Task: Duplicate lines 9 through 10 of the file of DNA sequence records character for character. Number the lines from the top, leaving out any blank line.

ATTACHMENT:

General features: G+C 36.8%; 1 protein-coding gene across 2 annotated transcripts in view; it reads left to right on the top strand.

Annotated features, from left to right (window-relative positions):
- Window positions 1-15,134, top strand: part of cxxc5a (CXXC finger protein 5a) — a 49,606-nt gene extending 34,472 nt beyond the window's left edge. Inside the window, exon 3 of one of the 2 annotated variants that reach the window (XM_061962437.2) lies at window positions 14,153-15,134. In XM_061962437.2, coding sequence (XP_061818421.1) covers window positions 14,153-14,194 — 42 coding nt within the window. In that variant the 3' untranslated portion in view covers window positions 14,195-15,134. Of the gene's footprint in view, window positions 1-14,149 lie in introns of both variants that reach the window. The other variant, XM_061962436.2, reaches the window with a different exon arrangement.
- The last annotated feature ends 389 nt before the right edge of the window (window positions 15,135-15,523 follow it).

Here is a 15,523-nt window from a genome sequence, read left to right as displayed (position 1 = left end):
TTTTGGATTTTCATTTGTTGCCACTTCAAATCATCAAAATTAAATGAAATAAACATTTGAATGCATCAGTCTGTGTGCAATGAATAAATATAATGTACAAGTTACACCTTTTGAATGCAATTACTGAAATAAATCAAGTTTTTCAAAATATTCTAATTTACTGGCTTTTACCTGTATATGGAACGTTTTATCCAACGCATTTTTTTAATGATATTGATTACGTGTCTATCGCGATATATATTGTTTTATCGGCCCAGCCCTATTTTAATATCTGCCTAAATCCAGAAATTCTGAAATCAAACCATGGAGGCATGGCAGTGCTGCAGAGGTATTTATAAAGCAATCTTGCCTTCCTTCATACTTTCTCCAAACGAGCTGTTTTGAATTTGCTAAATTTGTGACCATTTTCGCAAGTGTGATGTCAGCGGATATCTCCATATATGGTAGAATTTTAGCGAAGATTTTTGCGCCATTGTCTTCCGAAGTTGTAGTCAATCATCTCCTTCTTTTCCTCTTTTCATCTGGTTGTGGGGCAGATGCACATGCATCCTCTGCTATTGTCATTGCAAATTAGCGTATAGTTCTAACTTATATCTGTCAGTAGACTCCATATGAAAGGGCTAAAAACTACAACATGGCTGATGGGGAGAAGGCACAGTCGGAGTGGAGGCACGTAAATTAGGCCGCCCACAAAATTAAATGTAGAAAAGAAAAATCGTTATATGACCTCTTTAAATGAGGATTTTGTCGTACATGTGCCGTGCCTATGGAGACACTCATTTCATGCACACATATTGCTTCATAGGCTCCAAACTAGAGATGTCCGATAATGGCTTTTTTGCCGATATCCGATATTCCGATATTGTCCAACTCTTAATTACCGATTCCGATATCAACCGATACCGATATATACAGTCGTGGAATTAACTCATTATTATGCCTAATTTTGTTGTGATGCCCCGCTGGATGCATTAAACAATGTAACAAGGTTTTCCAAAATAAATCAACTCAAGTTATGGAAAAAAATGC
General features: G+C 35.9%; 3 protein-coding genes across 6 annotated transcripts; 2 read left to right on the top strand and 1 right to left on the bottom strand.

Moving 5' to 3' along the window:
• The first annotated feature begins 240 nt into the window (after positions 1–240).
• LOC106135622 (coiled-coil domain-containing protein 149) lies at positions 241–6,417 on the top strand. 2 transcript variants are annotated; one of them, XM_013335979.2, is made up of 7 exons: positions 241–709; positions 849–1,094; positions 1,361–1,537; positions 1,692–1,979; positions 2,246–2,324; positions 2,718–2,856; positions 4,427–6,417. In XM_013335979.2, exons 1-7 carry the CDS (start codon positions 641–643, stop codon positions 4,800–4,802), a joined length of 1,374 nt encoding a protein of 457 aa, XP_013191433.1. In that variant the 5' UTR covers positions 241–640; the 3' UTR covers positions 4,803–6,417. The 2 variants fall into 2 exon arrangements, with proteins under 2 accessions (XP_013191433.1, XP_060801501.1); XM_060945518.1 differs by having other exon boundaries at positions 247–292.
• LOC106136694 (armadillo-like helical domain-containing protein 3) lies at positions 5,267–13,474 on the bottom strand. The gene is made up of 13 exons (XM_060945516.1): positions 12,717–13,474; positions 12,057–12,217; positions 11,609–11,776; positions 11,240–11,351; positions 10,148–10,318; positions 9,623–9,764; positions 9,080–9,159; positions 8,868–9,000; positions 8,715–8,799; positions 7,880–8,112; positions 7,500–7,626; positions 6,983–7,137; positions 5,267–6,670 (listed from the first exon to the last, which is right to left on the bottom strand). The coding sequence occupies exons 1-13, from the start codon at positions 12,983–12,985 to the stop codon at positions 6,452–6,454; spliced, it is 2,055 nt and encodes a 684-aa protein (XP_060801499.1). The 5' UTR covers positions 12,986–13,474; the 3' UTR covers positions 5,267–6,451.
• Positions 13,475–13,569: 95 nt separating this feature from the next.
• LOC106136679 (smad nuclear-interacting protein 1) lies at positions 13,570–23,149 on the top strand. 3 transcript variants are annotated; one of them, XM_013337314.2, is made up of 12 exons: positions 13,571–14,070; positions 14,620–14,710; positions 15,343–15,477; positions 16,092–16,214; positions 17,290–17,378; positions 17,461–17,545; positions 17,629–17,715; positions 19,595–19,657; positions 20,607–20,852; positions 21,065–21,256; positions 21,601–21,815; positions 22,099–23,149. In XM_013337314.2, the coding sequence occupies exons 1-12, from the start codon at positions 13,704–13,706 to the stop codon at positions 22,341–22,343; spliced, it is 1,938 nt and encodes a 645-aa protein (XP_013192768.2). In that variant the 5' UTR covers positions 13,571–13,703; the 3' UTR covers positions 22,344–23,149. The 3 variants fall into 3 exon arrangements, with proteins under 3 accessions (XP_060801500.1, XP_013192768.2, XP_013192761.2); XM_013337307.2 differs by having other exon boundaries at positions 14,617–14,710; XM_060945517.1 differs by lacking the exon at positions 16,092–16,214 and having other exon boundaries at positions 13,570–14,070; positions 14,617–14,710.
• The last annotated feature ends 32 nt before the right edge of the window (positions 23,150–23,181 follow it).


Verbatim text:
• The first annotated feature begins 240 nt into the window (after positions 1–240).
• LOC106135622 (coiled-coil domain-containing protein 149) lies at positions 241–6,417 on the top strand. 2 transcript variants are annotated; one of them, XM_013335979.2, is made up of 7 exons: positions 241–709; positions 849–1,094; positions 1,361–1,537; positions 1,692–1,979; positions 2,246–2,324; positions 2,718–2,856; positions 4,427–6,417. In XM_013335979.2, exons 1-7 carry the CDS (start codon positions 641–643, stop codon positions 4,800–4,802), a joined length of 1,374 nt encoding a protein of 457 aa, XP_013191433.1. In that variant the 5' UTR covers positions 241–640; the 3' UTR covers positions 4,803–6,417. The 2 variants fall into 2 exon arrangements, with proteins under 2 accessions (XP_013191433.1, XP_060801501.1); XM_060945518.1 differs by having other exon boundaries at positions 247–292.